The patent that is mentioned in the Ars article is absurd. It should never have been approved. There’s nothing novel in the development of the in app purchase. That is something that should be obvious from any one in the computer industry. You could easily see the relationship between a website and an application. In fact, I’m sure that there have been cases of this in the past. Another question that remains to be seen is this going to impact services like Steam? The article notes that Lodsys has already gone after EA.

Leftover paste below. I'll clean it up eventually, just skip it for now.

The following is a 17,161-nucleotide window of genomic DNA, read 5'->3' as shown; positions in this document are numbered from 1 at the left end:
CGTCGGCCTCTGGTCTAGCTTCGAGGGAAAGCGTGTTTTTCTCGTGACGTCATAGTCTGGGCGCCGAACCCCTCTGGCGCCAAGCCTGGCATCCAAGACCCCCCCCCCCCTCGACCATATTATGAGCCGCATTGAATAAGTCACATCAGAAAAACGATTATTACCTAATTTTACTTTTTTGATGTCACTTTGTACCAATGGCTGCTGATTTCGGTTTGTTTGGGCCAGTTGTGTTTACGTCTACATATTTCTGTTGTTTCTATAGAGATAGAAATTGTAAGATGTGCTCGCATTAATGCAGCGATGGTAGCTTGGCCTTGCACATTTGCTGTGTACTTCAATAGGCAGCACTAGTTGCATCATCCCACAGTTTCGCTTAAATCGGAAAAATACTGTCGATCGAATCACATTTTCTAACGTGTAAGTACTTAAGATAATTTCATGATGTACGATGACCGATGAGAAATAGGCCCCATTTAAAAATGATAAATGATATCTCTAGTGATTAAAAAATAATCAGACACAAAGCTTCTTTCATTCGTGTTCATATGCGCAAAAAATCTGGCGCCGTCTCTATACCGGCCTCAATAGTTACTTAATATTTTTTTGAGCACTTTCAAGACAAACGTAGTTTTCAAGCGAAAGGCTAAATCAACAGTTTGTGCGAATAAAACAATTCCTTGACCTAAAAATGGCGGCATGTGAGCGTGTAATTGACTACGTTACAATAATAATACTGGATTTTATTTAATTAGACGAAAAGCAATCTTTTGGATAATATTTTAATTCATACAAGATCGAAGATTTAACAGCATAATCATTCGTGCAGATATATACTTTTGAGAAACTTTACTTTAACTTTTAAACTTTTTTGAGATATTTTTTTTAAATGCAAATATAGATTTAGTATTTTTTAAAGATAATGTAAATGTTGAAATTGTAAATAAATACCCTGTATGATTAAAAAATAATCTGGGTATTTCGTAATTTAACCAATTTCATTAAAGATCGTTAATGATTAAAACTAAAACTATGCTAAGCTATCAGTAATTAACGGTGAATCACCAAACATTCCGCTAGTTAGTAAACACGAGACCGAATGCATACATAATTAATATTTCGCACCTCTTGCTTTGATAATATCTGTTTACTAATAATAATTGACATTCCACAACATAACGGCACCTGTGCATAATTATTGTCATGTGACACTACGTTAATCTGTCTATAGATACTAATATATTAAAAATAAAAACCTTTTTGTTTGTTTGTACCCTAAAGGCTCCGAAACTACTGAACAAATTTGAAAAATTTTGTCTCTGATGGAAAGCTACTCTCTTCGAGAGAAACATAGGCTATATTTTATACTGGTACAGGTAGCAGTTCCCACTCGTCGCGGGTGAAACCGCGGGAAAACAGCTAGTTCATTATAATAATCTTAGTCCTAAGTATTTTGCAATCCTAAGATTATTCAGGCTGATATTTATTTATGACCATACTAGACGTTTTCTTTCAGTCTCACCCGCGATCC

This change in behavior towards apps and software patents is a very bad change. We need to work to address these types of problems. Returning to the requirement of producing a product to have on the market within a certain number of years could help address these problems. However for software this will likely just lead to a crappy product put on the market that no one buys and no one knows about.